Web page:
2) What are the signs of hypokalemia?
a) Depressed ST, inverted T, wide QRS
b) Depressed ST, inverted T, narrow QRS
c) Elevated ST, inverted T, wide QRS
d) Elevated ST, inverted T, narrow QRS

A) Depressed ST, inverted T, wide QRS

Low serum potassium not only hyperpolarizes most cells, leading to an increase in the resting potential, but also has effects on certain potassium channels required for repolarization. Thus, hypokalemia decreases or slows potassium conductance, the prolonged repolarization phase accounting for the characteristic electrocardiographic findings of broad, flattened T waves. U waves are also indicative of this delay in repolarization.
- Goldman: Cecil Medicine, 23rd ed.

Electrocardiographic changes in hypokalemia include broad flat T waves, ST depression, and QT prolongation; these are most marked when serum K+ is


3) Which of the following is a sign of hypokalemia:
a. U wave
b. Peaked T waves
c. ST segment elevation
d. Increased deep tendon reflexes
e. None of the above

U wave


All of the following may cause hypokalemia EXCEPT:
A. Vitamin B12
B. Ventolin
C. Insulin
D. Digoxin
E. Corticosteroids

Answer: digoxin can lead to malignant hyperkalemia (Digibind, used for digoxin toxicity, is a cause)

Etiology and classification:
a. Cellular shift (redistribution) and undetermined mechanisms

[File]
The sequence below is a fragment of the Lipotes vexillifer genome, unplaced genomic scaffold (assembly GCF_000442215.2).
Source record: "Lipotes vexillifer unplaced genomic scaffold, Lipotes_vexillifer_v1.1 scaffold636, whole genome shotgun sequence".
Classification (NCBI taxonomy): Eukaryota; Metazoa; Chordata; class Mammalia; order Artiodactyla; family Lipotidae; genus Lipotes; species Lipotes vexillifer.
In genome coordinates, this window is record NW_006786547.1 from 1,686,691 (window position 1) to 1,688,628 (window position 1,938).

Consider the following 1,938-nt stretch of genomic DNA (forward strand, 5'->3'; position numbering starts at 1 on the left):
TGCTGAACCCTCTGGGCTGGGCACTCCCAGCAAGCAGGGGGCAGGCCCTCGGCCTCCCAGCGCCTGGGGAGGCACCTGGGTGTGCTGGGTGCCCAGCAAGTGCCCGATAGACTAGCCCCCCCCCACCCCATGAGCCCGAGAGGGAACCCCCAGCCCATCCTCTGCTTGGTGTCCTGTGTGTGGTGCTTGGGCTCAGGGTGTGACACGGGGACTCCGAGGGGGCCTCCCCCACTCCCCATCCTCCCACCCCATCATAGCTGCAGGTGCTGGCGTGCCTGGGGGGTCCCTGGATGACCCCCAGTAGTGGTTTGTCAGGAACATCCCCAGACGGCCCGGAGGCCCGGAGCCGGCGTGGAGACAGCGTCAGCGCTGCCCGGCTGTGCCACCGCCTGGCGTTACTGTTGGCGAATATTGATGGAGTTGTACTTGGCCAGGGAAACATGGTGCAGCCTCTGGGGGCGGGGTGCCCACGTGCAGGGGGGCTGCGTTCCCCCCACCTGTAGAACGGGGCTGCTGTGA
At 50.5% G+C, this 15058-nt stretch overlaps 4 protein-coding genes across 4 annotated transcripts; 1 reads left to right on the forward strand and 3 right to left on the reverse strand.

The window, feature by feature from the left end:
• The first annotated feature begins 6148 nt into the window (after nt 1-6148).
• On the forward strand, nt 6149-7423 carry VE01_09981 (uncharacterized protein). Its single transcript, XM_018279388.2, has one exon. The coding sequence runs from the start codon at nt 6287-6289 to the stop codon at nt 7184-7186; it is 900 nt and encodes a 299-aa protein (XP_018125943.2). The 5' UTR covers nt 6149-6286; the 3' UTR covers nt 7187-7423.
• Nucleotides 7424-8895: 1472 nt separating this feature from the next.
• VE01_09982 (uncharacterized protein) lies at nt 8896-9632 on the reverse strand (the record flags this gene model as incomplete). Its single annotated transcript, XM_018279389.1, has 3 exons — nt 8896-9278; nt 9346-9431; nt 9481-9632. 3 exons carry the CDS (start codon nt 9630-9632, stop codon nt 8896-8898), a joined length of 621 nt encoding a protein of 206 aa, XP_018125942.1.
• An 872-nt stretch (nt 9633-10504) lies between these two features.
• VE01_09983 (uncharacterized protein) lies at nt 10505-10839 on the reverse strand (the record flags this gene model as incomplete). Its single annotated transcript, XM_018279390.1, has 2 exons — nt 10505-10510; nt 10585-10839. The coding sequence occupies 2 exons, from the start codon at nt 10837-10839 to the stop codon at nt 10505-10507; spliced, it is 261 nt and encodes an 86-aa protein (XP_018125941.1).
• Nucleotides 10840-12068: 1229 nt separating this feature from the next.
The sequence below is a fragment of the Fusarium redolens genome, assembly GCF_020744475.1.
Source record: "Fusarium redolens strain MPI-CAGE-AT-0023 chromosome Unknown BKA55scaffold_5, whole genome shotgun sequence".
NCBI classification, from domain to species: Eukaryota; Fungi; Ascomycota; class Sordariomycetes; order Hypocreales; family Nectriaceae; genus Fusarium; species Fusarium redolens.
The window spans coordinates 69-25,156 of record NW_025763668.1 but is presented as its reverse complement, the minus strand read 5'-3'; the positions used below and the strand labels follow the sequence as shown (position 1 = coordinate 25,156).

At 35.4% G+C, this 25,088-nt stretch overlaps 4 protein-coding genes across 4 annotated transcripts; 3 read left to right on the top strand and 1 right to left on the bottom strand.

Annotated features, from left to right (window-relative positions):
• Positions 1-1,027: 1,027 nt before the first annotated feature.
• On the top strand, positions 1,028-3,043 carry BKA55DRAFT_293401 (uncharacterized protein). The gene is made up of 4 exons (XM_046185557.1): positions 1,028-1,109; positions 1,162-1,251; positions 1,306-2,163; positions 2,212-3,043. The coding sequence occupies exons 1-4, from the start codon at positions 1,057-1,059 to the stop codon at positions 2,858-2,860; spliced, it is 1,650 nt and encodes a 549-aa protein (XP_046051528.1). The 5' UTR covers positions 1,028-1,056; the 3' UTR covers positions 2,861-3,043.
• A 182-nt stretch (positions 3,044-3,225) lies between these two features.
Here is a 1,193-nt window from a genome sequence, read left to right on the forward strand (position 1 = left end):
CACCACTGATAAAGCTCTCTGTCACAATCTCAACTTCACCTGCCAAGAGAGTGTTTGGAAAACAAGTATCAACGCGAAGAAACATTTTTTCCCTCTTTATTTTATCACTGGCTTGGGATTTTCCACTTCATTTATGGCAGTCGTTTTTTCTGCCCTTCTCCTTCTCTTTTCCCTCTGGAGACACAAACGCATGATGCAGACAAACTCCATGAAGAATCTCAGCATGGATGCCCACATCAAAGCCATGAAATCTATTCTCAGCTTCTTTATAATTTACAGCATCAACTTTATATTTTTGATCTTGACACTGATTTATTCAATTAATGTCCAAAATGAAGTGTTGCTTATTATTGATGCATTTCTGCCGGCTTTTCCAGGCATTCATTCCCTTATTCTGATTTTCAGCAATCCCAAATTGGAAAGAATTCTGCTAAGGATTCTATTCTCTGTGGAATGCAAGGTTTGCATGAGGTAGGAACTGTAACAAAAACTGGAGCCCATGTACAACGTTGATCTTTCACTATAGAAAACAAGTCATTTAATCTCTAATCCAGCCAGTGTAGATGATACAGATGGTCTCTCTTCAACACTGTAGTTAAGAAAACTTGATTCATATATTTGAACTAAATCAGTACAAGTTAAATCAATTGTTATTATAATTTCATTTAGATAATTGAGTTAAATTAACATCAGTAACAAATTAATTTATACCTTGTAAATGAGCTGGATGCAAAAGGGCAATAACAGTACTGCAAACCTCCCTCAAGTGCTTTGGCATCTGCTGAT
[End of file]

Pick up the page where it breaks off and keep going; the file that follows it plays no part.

i. Alkalosis (each 0.1 increase in pH decreases serum potassium by 0.4 to 0.6 mEq/L)
ii. Insulin administration
iii. Vitamin B12 therapy for megaloblastic anemias, acute leukemias
iv. Hypokalemic periodic paralysis: rare familial disorder manifested by recurrent attacks of flaccid paralysis and hypokalemia
v. β-Adrenergic agonists (e.g., terbutaline), decongestants, bronchodilators, theophylline, caffeine
vi. Barium poisoning, toluene intoxication, verapamil intoxication, chloroquine intoxication
vii. Correction of digoxin intoxication with digoxin antibody fragments (Digibind)
b. Increased renal excretion
i. Drugs
(a) Diuretics, including carbonic anhydrase inhibitors (e.g., acetazolamide)
(b) Amphotericin B
(c) High-dose sodium penicillin, nafcillin, ampicillin, or carbenicillin
(d) Cisplatin
(e) Aminoglycosides
(f) Corticosteroids, mineralocorticoids
(g) Foscarnet sodium
ii. Renal tubular acidosis (RTA)
iii. Diabetic ketoacidosis, ureteroenterostomy
iv. Magnesium deficiency
v. Postobstruction diuresis, diuretic phase of acute tubular necrosis (ATN)
vi. Osmotic diuresis (e.g., mannitol)